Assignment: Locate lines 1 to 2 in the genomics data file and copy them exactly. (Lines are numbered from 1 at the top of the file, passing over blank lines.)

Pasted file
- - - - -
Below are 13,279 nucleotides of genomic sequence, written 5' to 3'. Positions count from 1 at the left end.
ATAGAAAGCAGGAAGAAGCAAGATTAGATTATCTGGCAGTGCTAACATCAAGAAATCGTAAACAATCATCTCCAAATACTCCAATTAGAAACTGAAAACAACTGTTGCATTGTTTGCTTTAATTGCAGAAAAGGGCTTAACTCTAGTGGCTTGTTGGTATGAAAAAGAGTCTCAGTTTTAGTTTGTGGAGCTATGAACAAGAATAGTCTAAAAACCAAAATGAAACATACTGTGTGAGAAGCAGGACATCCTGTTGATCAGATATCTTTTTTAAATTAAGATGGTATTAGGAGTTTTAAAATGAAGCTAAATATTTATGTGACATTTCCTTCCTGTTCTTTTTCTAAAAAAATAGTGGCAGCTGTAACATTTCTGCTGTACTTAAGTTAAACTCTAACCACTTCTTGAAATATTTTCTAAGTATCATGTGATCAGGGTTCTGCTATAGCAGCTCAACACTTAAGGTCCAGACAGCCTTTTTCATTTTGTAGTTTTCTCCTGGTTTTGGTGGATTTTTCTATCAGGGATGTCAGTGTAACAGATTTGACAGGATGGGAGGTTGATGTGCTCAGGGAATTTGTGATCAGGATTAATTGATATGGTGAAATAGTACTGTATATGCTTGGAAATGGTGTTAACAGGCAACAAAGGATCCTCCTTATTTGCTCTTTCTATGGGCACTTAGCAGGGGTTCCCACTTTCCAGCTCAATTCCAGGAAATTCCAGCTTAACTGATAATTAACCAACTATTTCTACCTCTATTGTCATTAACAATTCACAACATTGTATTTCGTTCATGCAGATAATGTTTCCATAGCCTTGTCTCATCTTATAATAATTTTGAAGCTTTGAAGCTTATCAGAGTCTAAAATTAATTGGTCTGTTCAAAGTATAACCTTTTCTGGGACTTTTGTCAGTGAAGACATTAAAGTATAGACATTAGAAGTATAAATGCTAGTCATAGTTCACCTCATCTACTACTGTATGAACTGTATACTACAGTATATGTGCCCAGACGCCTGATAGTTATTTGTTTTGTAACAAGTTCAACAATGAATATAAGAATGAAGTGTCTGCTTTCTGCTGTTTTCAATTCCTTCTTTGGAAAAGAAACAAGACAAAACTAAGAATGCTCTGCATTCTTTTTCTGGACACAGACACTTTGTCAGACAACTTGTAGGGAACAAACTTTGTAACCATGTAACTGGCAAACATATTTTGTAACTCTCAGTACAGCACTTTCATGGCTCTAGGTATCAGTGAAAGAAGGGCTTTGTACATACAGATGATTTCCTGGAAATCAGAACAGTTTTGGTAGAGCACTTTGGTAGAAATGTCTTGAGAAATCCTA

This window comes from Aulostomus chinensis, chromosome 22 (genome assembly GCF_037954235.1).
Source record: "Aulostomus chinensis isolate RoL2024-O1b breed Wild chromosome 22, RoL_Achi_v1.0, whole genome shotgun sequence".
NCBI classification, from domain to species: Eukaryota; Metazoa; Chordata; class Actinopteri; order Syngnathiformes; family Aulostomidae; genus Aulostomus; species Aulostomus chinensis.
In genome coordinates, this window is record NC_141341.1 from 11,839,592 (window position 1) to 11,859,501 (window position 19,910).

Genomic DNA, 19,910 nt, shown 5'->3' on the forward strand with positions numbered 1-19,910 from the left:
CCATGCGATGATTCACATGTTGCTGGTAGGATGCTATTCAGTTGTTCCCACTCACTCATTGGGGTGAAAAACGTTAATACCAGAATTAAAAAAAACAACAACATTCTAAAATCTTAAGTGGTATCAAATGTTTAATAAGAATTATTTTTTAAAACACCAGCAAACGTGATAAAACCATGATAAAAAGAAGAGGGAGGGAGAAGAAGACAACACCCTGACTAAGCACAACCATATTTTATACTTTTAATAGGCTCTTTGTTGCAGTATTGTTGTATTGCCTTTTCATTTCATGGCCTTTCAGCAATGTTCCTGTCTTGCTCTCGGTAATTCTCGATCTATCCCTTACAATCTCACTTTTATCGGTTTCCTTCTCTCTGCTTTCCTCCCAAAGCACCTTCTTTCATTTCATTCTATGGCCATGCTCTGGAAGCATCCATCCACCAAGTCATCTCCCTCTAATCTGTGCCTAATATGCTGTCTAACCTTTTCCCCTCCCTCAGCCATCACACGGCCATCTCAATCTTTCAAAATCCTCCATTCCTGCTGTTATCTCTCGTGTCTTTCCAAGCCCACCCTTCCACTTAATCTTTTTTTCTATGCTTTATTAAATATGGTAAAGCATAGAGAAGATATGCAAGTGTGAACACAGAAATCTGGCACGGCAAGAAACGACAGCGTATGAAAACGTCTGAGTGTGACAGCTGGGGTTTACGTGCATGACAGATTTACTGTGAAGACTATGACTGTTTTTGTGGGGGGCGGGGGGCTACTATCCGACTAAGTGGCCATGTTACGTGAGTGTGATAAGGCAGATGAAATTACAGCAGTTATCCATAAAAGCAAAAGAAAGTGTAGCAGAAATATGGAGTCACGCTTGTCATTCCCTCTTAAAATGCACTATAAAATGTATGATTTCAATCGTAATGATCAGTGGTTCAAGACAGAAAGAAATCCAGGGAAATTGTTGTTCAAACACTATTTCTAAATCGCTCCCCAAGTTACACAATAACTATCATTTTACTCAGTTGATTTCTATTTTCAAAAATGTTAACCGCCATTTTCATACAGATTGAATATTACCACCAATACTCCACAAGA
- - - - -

Below are 13,279 nucleotides of genomic sequence, written 5' to 3'. Positions count from 1 at the left end.
ATAGAAAGCAGGAAGAAGCAAGATTAGATTATCTGGCAGTGCTAACATCAAGAAATCGTAAACAATCATCTCCAAATACTCCAATTAGAAACTGAAAACAACTGTTGCATTGTTTGCTTTAATTGCAGAAAAGGGCTTAACTCTAGTGGCTTGTTGGTATGAAAAAGAGTCTCAGTTTTAGTTTGTGGAGCTATGAACAAGAATAGTCTAAAAACCAAAATGAAACATACTGTGTGAGAAGCAGGACATCCTGTTGATCAGATATCTTTTTTAAATTAAGATGGTATTAGGAGTTTTAAAATGAAGCTAAATATTTATGTGACATTTCCTTCCTGTTCTTTTTCTAAAAAAATAGTGGCAGCTGTAACATTTCTGCTGTACTTAAGTTAAACTCTAACCACTTCTTGAAATATTTTCTAAGTATCATGTGATCAGGGTTCTGCTATAGCAGCTCAACACTTAAGGTCCAGACAGCCTTTTTCATTTTGTAGTTTTCTCCTGGTTTTGGTGGATTTTTCTATCAGGGATGTCAGTGTAACAGATTTGACAGGATGGGAGGTTGATGTGCTCAGGGAATTTGTGATCAGGATTAATTGATATGGTGAAATAGTACTGTATATGCTTGGAAATGGTGTTAACAGGCAACAAAGGATCCTCCTTATTTGCTCTTTCTATGGGCACTTAGCAGGGGTTCCCACTTTCCAGCTCAATTCCAGGAAATTCCAGCTTAACTGATAATTAACCAACTATTTCTACCTCTATTGTCATTAACAATTCACAACATTGTATTTCGTTCATGCAGATAATGTTTCCATAGCCTTGTCTCATCTTATAATAATTTTGAAGCTTTGAAGCTTATCAGAGTCTAAAATTAATTGGTCTGTTCAAAGTATAACCTTTTCTGGGACTTTTGTCAGTGAAGACATTAAAGTATAGACATTAGAAGTATAAATGCTAGTCATAGTTCACCTCATCTACTACTGTATGAACTGTATACTACAGTATATGTGCCCAGACGCCTGATAGTTATTTGTTTTGTAACAAGTTCAACAATGAATATAAGAATGAAGTGTCTGCTTTCTGCTGTTTTCAATTCCTTCTTTGGAAAAGAAACAAGACAAAACTAAGAATGCTCTGCATTCTTTTTCTGGACACAGACACTTTGTCAGACAACTTGTAGGGAACAAACTTTGTAACCATGTAACTGGCAAACATATTTTGTAACTCTCAGTACAGCACTTTCATGGCTCTAGGTATCAGTGAAAGAAGGGCTTTGTACATACAGATGATTTCCTGGAAATCAGAACAGTTTTGGTAGAGCACTTTGGTAGAAATGTCTTGAGAAATCCTA